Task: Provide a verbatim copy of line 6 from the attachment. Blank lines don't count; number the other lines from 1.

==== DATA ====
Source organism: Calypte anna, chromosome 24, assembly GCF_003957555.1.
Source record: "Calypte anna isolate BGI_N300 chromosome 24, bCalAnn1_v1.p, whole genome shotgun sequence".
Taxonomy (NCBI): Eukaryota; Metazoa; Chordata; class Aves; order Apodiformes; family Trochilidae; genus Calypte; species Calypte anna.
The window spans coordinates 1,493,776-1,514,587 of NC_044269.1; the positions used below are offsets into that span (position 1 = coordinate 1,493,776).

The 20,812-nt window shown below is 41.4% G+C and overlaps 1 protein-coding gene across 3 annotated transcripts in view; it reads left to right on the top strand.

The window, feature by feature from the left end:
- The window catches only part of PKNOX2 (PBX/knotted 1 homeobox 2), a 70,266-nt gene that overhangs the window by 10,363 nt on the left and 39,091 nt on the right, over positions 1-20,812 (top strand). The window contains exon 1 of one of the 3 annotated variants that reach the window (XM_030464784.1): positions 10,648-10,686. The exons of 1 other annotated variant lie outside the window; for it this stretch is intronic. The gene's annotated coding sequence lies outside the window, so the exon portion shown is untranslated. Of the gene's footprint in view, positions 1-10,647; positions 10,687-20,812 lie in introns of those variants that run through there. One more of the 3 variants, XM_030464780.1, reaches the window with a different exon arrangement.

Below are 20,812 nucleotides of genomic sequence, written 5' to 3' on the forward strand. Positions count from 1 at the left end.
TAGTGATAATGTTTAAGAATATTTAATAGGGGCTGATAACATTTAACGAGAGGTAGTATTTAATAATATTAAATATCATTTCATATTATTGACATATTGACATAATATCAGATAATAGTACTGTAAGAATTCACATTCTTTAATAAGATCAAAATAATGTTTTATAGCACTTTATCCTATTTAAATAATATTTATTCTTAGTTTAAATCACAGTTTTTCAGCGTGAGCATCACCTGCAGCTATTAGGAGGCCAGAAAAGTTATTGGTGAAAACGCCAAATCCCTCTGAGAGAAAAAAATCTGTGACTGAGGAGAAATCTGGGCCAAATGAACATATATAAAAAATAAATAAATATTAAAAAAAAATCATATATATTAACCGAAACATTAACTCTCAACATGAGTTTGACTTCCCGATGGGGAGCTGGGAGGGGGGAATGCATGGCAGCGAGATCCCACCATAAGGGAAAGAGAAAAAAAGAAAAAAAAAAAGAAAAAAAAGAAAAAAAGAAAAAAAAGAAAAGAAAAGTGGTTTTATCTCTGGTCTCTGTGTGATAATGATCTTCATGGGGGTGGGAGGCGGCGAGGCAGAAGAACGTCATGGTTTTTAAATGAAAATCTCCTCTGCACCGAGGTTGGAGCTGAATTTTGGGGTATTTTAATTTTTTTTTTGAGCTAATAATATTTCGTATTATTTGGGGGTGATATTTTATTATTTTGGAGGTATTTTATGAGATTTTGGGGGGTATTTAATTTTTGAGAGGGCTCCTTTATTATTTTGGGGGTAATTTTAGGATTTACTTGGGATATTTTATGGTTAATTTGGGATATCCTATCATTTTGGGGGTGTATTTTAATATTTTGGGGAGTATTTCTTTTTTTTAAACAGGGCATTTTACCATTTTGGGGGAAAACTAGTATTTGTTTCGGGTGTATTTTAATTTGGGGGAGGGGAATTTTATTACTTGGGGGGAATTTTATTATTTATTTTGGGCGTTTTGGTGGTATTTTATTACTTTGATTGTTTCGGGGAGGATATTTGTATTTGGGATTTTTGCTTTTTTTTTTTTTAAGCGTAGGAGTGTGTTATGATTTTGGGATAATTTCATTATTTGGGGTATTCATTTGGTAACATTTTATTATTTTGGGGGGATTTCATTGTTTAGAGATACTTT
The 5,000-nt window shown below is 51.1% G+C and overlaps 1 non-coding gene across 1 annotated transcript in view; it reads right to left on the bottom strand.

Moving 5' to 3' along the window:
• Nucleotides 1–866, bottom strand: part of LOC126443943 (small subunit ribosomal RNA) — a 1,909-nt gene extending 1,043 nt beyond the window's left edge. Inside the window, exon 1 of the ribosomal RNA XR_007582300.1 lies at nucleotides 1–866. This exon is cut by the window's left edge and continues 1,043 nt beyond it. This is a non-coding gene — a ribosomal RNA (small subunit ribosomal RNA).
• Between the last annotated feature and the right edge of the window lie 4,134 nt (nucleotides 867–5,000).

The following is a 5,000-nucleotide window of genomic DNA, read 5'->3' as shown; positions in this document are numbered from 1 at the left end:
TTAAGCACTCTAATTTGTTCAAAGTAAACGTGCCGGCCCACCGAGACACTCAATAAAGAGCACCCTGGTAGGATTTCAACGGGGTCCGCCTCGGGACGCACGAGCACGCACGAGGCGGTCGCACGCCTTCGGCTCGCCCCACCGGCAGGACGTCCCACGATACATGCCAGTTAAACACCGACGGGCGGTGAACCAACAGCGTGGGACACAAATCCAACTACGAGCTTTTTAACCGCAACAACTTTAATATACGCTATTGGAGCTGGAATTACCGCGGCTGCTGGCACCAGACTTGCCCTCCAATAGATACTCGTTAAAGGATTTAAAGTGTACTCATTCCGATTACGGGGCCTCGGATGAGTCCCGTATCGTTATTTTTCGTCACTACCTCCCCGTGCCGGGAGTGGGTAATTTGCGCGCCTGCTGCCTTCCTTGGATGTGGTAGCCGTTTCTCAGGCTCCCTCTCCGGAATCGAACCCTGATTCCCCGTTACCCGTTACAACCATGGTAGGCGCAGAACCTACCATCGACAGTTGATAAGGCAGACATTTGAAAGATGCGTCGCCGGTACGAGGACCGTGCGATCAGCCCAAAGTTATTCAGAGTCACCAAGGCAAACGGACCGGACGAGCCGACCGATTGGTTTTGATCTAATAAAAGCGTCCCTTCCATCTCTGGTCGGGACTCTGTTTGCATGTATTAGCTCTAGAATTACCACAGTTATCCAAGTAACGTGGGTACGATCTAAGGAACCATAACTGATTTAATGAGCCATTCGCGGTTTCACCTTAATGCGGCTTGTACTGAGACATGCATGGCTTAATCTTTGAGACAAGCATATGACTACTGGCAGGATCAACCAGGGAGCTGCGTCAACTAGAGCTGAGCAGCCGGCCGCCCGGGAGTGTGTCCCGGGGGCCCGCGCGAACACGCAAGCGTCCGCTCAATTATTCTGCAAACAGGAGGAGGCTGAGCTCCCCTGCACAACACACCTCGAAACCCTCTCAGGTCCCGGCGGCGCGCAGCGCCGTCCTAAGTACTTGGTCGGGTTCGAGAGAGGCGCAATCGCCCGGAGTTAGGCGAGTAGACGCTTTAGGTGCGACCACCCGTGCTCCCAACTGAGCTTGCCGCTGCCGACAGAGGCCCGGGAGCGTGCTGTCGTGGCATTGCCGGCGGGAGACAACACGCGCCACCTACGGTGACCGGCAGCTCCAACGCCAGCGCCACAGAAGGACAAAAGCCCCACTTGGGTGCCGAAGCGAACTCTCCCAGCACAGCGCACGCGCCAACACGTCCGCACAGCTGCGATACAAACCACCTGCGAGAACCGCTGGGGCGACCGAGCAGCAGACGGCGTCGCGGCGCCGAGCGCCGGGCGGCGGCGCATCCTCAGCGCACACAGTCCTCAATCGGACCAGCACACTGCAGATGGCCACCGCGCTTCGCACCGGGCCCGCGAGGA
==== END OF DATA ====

The window, feature by feature from the left end: